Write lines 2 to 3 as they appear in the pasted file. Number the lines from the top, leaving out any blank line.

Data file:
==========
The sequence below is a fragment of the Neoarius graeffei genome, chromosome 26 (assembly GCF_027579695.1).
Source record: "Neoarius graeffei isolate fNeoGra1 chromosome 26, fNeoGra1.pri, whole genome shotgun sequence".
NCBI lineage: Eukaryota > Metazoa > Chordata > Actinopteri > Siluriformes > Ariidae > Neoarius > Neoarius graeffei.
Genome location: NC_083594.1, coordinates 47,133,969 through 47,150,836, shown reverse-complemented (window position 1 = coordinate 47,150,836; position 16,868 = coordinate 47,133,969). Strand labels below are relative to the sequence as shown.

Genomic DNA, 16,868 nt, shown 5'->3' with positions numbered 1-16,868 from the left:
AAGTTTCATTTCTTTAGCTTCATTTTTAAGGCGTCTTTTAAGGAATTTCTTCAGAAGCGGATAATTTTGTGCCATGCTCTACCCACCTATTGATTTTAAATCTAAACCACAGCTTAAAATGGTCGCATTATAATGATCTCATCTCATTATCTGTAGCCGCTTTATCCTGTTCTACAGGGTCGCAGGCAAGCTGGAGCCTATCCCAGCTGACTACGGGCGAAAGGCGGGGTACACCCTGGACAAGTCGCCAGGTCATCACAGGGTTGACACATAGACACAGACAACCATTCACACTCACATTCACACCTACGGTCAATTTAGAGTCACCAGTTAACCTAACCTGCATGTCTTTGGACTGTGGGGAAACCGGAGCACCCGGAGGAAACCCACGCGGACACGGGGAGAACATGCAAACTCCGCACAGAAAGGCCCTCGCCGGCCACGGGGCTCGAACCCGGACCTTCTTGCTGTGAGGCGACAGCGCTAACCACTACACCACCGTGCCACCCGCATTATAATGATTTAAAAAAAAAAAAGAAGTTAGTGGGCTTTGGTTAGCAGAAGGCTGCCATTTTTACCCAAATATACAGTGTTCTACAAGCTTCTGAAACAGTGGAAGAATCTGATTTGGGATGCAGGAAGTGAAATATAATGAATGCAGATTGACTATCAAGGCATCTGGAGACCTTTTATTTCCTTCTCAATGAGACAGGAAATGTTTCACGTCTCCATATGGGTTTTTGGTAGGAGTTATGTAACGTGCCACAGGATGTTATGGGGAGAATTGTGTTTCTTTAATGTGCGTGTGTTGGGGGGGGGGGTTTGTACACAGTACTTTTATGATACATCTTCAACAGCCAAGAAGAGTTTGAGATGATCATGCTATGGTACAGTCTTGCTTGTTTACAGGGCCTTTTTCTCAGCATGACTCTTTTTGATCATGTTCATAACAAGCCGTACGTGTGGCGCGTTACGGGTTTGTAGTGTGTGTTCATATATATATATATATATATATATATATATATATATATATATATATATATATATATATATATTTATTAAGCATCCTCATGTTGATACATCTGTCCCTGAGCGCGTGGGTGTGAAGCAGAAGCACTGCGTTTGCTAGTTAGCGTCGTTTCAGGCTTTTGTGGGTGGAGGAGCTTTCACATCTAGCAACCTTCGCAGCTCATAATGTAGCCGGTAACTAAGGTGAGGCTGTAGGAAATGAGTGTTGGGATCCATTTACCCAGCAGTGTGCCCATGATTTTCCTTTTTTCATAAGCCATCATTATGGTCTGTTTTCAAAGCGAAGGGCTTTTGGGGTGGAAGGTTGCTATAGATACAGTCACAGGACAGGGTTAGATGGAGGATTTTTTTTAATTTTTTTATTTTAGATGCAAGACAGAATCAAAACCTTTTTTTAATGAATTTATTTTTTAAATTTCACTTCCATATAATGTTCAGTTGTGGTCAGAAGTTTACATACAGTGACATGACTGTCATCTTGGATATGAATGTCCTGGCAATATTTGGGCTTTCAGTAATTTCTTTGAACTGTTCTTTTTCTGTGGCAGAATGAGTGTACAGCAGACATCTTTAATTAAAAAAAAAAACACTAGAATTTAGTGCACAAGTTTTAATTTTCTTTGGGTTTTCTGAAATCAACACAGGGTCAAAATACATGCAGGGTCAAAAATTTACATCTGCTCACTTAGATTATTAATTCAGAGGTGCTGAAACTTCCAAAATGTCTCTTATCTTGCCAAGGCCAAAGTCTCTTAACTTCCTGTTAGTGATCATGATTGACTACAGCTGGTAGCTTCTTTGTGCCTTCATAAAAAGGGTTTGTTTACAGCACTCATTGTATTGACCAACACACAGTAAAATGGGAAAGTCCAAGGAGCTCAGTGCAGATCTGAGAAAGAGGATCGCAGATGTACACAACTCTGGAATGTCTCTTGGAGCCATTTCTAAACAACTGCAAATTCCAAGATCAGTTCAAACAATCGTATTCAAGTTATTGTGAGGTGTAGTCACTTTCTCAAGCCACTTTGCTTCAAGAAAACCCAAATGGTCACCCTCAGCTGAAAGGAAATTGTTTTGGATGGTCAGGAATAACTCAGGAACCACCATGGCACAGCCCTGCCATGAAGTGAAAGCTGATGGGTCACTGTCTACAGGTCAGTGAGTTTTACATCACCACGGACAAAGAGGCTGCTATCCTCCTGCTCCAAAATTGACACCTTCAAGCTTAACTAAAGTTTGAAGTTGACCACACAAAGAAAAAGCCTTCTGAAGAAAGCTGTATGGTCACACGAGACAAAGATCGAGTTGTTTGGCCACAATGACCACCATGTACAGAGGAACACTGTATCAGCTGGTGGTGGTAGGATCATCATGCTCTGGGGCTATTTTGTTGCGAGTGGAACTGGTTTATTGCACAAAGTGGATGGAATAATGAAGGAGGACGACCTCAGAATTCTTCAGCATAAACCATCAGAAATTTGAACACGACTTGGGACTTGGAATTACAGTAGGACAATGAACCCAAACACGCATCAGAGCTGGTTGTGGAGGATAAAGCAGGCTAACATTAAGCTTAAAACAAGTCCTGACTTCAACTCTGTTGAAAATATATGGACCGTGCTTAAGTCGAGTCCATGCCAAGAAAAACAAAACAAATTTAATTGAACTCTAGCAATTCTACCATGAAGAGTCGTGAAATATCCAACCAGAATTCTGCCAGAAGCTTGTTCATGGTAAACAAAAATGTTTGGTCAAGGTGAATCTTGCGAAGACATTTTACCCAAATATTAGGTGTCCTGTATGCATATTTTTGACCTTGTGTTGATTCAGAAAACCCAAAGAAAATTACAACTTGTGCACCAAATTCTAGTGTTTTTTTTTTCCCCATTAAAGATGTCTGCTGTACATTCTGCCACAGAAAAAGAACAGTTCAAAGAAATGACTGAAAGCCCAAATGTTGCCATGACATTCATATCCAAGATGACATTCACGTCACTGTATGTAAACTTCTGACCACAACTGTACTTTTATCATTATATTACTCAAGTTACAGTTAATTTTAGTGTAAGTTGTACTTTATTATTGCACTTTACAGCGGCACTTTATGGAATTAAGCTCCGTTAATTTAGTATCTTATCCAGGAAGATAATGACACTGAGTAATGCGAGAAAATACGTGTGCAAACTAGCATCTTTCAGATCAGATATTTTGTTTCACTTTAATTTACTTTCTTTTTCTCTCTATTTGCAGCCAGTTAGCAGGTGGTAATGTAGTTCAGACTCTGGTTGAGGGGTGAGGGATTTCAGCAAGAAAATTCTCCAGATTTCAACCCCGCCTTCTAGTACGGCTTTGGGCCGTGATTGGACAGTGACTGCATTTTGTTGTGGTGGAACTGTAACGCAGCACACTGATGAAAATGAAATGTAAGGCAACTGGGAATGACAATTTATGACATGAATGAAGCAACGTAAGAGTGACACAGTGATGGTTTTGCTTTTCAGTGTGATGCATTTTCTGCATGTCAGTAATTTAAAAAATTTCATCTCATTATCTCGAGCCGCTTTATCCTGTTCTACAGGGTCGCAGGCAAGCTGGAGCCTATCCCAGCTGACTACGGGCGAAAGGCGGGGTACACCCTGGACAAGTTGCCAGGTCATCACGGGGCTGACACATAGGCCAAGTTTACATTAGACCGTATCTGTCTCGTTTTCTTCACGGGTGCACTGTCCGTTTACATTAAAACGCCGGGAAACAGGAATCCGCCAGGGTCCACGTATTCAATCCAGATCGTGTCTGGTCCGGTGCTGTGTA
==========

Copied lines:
Source record: "Neoarius graeffei isolate fNeoGra1 chromosome 26, fNeoGra1.pri, whole genome shotgun sequence".
NCBI lineage: Eukaryota > Metazoa > Chordata > Actinopteri > Siluriformes > Ariidae > Neoarius > Neoarius graeffei.